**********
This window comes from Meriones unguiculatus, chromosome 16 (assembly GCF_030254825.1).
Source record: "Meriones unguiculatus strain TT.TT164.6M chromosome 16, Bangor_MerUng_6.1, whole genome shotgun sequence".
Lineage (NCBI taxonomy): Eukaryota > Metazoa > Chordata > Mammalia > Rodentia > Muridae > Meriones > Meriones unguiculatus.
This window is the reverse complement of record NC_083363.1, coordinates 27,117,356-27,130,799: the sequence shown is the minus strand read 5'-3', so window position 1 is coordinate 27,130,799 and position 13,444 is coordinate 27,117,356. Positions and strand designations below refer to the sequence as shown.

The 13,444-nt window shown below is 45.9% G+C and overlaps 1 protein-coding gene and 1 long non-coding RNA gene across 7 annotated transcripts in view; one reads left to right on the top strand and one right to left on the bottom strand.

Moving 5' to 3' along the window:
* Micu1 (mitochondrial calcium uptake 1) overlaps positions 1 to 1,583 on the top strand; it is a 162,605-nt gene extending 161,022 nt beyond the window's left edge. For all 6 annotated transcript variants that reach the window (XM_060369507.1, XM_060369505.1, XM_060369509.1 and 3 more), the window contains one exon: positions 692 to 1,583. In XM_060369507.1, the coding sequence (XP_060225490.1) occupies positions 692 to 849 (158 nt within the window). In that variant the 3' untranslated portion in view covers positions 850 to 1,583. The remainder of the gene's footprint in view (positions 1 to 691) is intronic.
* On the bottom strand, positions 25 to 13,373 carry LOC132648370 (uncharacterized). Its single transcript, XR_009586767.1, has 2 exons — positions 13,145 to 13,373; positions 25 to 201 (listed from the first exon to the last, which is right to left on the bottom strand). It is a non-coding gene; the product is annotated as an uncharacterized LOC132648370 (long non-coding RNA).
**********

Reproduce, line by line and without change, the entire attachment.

This window comes from Meriones unguiculatus, chromosome 16 (assembly GCF_030254825.1).
Source record: "Meriones unguiculatus strain TT.TT164.6M chromosome 16, Bangor_MerUng_6.1, whole genome shotgun sequence".
Lineage (NCBI taxonomy): Eukaryota > Metazoa > Chordata > Mammalia > Rodentia > Muridae > Meriones > Meriones unguiculatus.
This window is the reverse complement of record NC_083363.1, coordinates 27,117,356-27,130,799: the sequence shown is the minus strand read 5'-3', so window position 1 is coordinate 27,130,799 and position 13,444 is coordinate 27,117,356. Positions and strand designations below refer to the sequence as shown.

The 13,444-nt window shown below is 45.9% G+C and overlaps 1 protein-coding gene and 1 long non-coding RNA gene across 7 annotated transcripts in view; one reads left to right on the top strand and one right to left on the bottom strand.

Moving 5' to 3' along the window:
* Micu1 (mitochondrial calcium uptake 1) overlaps positions 1 to 1,583 on the top strand; it is a 162,605-nt gene extending 161,022 nt beyond the window's left edge. For all 6 annotated transcript variants that reach the window (XM_060369507.1, XM_060369505.1, XM_060369509.1 and 3 more), the window contains one exon: positions 692 to 1,583. In XM_060369507.1, the coding sequence (XP_060225490.1) occupies positions 692 to 849 (158 nt within the window). In that variant the 3' untranslated portion in view covers positions 850 to 1,583. The remainder of the gene's footprint in view (positions 1 to 691) is intronic.
* On the bottom strand, positions 25 to 13,373 carry LOC132648370 (uncharacterized). Its single transcript, XR_009586767.1, has 2 exons — positions 13,145 to 13,373; positions 25 to 201 (listed from the first exon to the last, which is right to left on the bottom strand). It is a non-coding gene; the product is annotated as an uncharacterized LOC132648370 (long non-coding RNA).